weren't threatened until the fashion industry decided their skins were chic. By the 1920s, 200,000 Florida alligators
annually became boots, shoes, wallets, purses, luggage, curios, belts, even clocks. Alligator hides commanded top dollar,
and suddenly, Southern marshes were crawling with market hunters out to make an easy buck. Hide hunters decimated the species
over large areas in a relatively short time. The decline was intensified by government agencies, agricultural interests and
others hell-bent on draining America's wetlands.
Fewer than 10,000 Florida alligators were taken in 1943, although
the season was open and prices were high. It was no different in other alligator states. Louisiana lost 90 percent of its
alligators between 1938 and 1958. Alabama's were almost gone by 1941, when it became the first state to give the creatures
complete protection. Arkansas, Florida, Louisiana, Georgia and Mississippi followed suit in the 1960s, Texas in 1980. In 1967,
they were declared an endangered species and granted full protection.
Vigorous law enforcement, effective management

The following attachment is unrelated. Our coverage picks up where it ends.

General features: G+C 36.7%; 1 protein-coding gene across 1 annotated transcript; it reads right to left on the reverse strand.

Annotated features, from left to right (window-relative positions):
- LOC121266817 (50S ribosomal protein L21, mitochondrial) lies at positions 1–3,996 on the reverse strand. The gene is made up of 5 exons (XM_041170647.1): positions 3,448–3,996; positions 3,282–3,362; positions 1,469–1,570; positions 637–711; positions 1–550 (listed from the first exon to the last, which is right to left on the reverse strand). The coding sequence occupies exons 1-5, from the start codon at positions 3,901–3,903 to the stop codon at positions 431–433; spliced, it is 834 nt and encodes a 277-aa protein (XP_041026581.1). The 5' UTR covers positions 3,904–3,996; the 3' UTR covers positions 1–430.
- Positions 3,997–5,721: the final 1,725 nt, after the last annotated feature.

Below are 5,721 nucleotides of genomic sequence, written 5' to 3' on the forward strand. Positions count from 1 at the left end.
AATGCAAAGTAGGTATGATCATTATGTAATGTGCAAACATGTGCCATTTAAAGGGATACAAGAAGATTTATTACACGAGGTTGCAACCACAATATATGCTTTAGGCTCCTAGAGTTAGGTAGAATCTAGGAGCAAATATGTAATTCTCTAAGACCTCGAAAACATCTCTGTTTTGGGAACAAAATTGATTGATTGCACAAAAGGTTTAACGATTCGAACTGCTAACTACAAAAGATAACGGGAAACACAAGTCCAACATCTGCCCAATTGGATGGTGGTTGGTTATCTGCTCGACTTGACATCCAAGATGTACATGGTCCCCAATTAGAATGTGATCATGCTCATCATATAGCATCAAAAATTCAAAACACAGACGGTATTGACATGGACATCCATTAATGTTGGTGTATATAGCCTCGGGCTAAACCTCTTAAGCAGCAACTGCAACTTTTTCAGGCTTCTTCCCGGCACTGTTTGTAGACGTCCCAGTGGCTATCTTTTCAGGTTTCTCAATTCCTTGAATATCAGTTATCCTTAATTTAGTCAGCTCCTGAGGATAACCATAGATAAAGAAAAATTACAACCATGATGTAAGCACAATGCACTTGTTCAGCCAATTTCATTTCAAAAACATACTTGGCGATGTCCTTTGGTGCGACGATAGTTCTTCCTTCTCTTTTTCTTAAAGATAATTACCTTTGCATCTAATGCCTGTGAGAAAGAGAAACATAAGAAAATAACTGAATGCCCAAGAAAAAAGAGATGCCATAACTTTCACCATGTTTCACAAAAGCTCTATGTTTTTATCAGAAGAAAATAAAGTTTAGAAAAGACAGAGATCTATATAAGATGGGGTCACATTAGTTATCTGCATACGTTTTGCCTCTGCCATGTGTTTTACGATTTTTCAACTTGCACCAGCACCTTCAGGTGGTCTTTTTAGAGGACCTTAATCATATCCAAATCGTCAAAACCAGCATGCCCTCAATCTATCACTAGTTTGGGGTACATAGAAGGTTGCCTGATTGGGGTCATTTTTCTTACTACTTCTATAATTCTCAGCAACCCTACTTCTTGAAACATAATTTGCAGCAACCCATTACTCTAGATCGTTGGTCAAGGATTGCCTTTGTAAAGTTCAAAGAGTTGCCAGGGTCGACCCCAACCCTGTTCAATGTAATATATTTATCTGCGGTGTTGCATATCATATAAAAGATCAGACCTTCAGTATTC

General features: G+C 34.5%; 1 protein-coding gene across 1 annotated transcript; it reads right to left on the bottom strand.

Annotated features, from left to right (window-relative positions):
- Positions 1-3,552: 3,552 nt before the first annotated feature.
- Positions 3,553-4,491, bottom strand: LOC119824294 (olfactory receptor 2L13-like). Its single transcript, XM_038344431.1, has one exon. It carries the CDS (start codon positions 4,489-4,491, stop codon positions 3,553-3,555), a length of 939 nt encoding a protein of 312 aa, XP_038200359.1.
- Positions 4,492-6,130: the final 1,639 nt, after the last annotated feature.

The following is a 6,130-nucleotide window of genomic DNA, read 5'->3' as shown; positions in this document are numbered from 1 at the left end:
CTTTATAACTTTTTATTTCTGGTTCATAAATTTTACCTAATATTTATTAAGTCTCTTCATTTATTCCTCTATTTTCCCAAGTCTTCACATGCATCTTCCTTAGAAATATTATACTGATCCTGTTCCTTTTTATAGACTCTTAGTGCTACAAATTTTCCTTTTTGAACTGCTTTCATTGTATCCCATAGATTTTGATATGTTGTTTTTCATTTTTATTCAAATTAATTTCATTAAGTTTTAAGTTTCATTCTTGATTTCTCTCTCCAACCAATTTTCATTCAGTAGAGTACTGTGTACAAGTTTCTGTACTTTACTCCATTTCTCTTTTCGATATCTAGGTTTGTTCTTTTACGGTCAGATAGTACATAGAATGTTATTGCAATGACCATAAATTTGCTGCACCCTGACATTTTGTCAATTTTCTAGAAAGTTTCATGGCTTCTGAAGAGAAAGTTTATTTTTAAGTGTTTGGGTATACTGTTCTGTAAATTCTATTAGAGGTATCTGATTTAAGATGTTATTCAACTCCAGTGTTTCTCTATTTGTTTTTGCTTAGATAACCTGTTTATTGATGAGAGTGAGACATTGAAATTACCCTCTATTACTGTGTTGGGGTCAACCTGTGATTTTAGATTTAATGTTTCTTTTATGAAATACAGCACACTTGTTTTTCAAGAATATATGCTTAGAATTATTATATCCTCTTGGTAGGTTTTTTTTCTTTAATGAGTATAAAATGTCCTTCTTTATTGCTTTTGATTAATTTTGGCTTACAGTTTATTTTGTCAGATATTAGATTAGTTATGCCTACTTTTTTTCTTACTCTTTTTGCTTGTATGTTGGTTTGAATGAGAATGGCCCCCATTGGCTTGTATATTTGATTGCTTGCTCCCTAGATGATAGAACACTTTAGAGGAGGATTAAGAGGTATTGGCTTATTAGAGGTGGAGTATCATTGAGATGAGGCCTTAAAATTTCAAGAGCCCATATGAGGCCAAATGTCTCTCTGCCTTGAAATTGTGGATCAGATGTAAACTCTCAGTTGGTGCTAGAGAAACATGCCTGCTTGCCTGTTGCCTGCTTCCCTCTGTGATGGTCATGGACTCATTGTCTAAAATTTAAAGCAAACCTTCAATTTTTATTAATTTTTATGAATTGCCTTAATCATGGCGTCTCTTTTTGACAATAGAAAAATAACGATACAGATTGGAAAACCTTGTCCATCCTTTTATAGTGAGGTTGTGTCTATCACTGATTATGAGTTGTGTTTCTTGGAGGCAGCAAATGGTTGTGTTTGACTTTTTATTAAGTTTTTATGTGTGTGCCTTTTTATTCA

and remarkable resiliency allowed the alligator to recover in much of its range. It now seems secure from extinction and was
pronounced fully recovered in 1987. Alligators remain on the threatened list because they are similar in appearance to the
listed American crocodile and other crocodilians subject to import.
Arkansas alligators are still fully protected as
a threatened species, but populations are growing thanks to increased protection and a restoration program conducted by the
Game and Fish Commission. From 1972 to 1984, over 2800 juvenile Louisiana alligators were relocated in southern Arkansas.
Successful reproduction has occurred in several counties, and today's population stable.
Alligators play a vital
role in wetland wildlife communities. Their deep water holes are important for other wildlife, especially during drought.
They help control populations of many nuisance animals and are also valuable for biomedical studies. They possess a secondary
palate like humans, and embryos are used in experimental microsurgery that may one day be applied to human embryos with palate
Alligators are also one of the best examples of man's ability to revive threatened wildlife
populations. In Arkansas, we have a lot less alligator habitat that we did in the 1950s. But we have a lot more alligators.
That proves that if we control overhunting and manage habitat right, even it it's man-made habitat, then wildlife has